The Electric Car’s Short Circuit

Some day, the electric car will be a great product – just not now. It costs too much, it is inconvenient, and its environmental benefits are negligible (and in some cases non-existent).

PRAGUE – For decades, the idea of the electric car has captured the imaginations of innovators – including Henry Ford and Thomas Edison more than a century ago. Celebrities, pundits, and political leaders alike have cast these vehicles as the apotheosis of an environmentally responsible future. German Chancellor Angela Merkel has proclaimed that there will be a million electric cars on the Autobahn by 2020. President Barack Obama has likewise promised a million electric cars in the United States – but five years sooner.

Someday, the electric car will, indeed, be a great product – just not now. It costs too much; it is inconvenient; and its environmental benefits are negligible (and, in some cases, non-existent).

Many developed countries provide lavish subsidies for electric cars: amounts up to $7,500 in the US, $8,500 in Canada, €9,000 ($11,700) in Belgium, and €6,000 even in cash-strapped Spain. Denmark offers the most lavish subsidy of all, exempting electric cars from the country’s marginal 180% registration tax on all other vehicles. For the world’s most popular electric car, the Nissan Leaf, this exemption is worth €63,000.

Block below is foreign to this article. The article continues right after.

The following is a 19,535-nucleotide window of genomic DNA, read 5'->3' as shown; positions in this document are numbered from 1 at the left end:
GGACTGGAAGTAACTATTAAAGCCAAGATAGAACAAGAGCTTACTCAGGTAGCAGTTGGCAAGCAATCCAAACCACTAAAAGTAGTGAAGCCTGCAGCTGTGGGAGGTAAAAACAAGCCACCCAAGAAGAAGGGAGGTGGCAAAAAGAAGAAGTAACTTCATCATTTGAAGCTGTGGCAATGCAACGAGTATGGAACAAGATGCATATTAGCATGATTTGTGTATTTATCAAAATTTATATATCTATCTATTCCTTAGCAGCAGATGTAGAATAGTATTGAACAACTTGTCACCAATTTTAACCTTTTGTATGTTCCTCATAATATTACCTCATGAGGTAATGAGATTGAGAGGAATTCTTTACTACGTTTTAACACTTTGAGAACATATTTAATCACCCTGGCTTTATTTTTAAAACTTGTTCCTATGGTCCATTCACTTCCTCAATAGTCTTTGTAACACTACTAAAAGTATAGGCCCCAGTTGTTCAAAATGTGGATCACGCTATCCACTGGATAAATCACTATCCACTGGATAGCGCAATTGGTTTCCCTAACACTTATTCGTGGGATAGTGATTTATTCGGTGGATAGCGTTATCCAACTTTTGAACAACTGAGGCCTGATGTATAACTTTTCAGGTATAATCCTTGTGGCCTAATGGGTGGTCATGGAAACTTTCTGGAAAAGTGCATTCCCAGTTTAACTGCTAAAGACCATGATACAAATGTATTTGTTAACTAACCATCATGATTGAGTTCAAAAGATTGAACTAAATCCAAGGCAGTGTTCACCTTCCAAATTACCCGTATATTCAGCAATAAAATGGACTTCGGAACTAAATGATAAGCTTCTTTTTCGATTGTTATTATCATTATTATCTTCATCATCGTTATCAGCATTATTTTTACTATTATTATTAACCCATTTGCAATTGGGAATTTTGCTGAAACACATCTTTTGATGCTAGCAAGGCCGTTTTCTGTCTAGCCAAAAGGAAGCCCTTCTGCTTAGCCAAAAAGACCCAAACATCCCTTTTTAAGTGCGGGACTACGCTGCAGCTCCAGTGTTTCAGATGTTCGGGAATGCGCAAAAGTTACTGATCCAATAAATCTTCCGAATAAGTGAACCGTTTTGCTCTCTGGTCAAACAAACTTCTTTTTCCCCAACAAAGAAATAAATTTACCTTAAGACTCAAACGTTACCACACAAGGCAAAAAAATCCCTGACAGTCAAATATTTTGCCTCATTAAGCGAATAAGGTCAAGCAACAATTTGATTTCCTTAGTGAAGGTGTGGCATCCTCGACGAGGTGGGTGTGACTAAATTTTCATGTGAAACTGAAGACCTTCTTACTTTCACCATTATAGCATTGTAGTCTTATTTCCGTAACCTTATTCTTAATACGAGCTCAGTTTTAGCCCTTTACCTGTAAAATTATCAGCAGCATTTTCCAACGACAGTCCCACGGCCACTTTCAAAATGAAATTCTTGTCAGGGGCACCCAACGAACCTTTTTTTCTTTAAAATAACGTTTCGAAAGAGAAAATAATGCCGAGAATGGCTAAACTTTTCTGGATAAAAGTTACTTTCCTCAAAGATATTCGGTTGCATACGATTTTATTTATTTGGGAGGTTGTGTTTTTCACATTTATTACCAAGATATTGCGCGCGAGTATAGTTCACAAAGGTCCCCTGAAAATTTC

To continue reading, please log in or enter your email address.

To access our archive, please log in or register now and read two articles from our archive every month for free. For unlimited access to our archive, as well as to the unrivaled analysis of PS On Point, subscribe now.

required

By proceeding, you agree to our Terms of Service and Privacy Policy, which describes the personal data we collect and how we use it.

Log in

http://prosyn.org/6mmgcGw;

Cookies and Privacy

We use cookies to improve your experience on our website. To find out more, read our updated cookie policy and privacy policy.